Hiking to a new career
Wednesday, February 15, 2012
David Cobb of Mosier in the Columbia Gorge knows a thing about long-distance hiking. He’s done the Pacific Crest trail as well as the Continental Divide and Canadian Divide routes, plus across Iceland.
In the course of all that walking, he found a career as a photographer.
It started with his 1992 hiking of the Pacific Crest National Scenic Trail, Cobb told the annual meeting in Vancouver of the Mount Hood chapter of the Pacific Crest Trail Association.
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David Cobb’s website is www.dmcobbphoto.com. It has galleries of his work. He will be the guest speaker on Feb. 27 at the Columbia Gorge Camera Club in Hood River. Cobb has an exhibit of Japanese gardens images on display though April 29 at the U.S. Botanic Garden in Washington, D.C.
• The Pacific Crest Trail Association does trail maintenance on the 2,650-mile trail from Mexico to Canada. The Mount Hood chapter covers from near Mount Jefferson in Oregon to Midway Meadows north of Mount Adams in Washington. The website for the Mount Hood chapter is www.longtrails.co.... The website for the Pacific Crest Trail Association is www.pcta.org. The group always is looking for volunteers.
“I really learned about color,’’ Cobb said, showing examples of his work. “Everything I wanted to take a photo of was about color.’’
Cobb said he learned about form while walking the Continental Divide Trail in 1996.
“Form is the depth you can give a photograph,’’ he said. “Photos are really two-dimensional objects. How do you lead someone’s eye into a photograph? You give it depth. You give it rhythm. You give it interest. If you can make it look three-dimensional, the better your photograph is.’’
On his 2002 Canadian Rockies’ trip, Cobb started incorporating light in his photos.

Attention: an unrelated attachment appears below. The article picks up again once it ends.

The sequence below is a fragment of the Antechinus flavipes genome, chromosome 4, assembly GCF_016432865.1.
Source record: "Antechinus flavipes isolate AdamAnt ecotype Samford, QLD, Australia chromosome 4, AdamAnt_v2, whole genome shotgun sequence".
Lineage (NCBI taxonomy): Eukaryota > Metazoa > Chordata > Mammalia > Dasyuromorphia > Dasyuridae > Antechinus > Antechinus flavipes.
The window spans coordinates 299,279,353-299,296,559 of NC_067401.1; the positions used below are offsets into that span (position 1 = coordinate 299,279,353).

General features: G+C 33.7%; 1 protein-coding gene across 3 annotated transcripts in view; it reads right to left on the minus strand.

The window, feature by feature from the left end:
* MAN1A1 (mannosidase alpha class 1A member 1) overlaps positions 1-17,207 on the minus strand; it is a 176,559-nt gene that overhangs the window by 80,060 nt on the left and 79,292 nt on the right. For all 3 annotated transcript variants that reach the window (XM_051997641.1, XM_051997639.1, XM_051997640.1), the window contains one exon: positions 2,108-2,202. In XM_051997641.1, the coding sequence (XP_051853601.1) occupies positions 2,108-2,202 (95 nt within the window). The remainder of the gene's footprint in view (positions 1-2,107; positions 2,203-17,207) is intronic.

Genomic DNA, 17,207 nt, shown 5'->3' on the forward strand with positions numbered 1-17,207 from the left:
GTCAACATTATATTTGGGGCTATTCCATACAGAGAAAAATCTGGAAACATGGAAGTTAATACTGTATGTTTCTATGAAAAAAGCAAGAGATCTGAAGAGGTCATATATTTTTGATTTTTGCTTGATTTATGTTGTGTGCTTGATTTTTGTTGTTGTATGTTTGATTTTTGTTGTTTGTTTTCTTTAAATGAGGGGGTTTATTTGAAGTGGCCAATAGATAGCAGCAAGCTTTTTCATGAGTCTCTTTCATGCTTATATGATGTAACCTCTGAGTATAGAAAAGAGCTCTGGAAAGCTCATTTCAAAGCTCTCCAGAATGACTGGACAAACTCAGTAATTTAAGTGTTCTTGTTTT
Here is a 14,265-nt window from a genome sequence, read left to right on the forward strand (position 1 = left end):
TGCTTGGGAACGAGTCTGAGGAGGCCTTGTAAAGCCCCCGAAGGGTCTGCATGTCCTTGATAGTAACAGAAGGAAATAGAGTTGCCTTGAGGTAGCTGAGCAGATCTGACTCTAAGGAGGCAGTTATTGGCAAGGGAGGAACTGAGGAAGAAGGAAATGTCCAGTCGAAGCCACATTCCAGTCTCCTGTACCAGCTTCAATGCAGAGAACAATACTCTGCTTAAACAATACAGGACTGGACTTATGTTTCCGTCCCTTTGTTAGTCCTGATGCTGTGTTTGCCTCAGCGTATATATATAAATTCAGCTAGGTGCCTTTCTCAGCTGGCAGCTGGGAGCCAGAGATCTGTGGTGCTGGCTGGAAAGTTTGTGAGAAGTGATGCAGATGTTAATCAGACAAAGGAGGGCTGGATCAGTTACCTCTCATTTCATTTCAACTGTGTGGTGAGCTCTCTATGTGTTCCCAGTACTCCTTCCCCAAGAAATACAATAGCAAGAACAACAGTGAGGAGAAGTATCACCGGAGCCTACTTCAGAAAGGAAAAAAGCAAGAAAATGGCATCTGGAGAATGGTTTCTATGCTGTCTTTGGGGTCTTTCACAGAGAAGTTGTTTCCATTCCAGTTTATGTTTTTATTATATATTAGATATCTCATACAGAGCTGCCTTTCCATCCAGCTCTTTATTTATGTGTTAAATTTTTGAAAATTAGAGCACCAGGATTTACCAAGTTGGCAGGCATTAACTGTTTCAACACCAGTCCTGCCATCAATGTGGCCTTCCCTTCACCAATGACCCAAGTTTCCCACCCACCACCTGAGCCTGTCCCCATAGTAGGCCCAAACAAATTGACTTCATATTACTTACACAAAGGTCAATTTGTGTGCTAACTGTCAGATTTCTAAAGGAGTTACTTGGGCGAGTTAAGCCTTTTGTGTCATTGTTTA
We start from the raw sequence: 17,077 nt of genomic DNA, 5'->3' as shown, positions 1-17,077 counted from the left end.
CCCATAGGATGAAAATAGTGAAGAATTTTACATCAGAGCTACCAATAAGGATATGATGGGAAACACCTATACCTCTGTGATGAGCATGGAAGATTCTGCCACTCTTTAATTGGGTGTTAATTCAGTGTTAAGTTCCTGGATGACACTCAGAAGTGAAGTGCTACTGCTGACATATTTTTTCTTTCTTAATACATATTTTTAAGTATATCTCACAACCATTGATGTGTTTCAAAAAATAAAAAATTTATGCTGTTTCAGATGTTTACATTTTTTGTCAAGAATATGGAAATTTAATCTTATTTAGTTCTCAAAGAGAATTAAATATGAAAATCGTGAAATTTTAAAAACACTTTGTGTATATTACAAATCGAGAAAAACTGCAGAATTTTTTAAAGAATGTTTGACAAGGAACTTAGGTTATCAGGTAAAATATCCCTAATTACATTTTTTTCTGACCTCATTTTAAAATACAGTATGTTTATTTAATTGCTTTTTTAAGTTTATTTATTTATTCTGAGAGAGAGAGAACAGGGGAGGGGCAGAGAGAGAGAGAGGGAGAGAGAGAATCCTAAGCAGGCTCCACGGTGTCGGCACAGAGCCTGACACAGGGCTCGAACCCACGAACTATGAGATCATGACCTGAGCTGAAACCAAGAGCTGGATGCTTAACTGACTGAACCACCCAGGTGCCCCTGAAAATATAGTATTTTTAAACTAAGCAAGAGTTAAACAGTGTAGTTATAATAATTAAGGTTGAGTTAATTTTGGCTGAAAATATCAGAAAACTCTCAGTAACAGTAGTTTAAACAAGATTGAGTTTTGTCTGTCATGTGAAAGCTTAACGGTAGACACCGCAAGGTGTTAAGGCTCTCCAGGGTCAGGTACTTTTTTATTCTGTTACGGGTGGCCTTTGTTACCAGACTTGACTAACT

“Without light, color, form or expression you do not need to take a photo,’’ he said. “Really, photography is all about that, and I learned it on my hikes.’’
Cobb said, as a long-distance hiker, weight matters. He’s not a gear head.
“As a long-distance hiker I learned that you don’t really need a great camera to take a great photo.’’
For a camera to take on long hikes, Cobb mentioned the Canon G series, specifically a Canon G9.
“You don’t have to have a fancy camera, just wait for the right light,’’ he said. “Especially in the fall you get the backlighting that creates a glow to the leaves that you don’t otherwise get.’’
Here are some nuggets Cobb offered for hikers who want to improve as photographers:
• The Goat Rocks Wilderness at the northern end of the Gifford Pinchot National Forest is a good place to photograph.
“One thing about long-distance hiking is I’ve been a lot of places and I know where I want to go back to photograph, and Goat Rocks is one of those places,’’ Cobb said.
• The Columbia River Gorge also offers a lot of opportunity.
“Spring in the Columbia River Gorge always is beautiful because these showers come through, the storms come through, and you’re always catching light somewhere,’’ he said. “I look for those incidents of light to go on, or those long shadows.’’
•The Klickitat River also is high on photographic potential.
“The Klickitat River canyon is absolutely stunning,’’ he said. “It’s beautiful and it has a lot of side canyons going off, a lot of narrow side canyons.’’
• The first light of the morning can turn a mundane location into gorgeous.
“If you are a long-distance hiker you are out in that early-morning light a lot.’’
• Dappled light can be good, too.
“Dappled light is when you have shadow and light together. It brings that form out, it creates that depth.’’
• Cloudy days are the best time to photograph waterfalls.
“Cloudy days, which we have a lot in Oregon and Washington, are a great time to photograph waterfalls,’’ he said. “It’s the perfect time. Sunny days are a terrible time to photograph waterfalls.’’
• Don’t always put the horizon in the middle of a photograph.
“If the sky is more interesting, photograph more of the sky,’’ he said. “If the land is more interesting, put more emphasis on the land.’’
• Putting the horizon in the middle of the photo can put uninteresting blue or gray on half the shot.
“It doesn’t add any interest to your photo whatsoever.’’
• Opposite colors attract, like blues and oranges or reds and greens. Curves with an S-shape or C-shape often make a good landscape photo. He calls them, “Things to take you eye in.’’
• Shoot the moon, literally.
“As the moon rises, I love catching full moons...They add a lot of interest.’’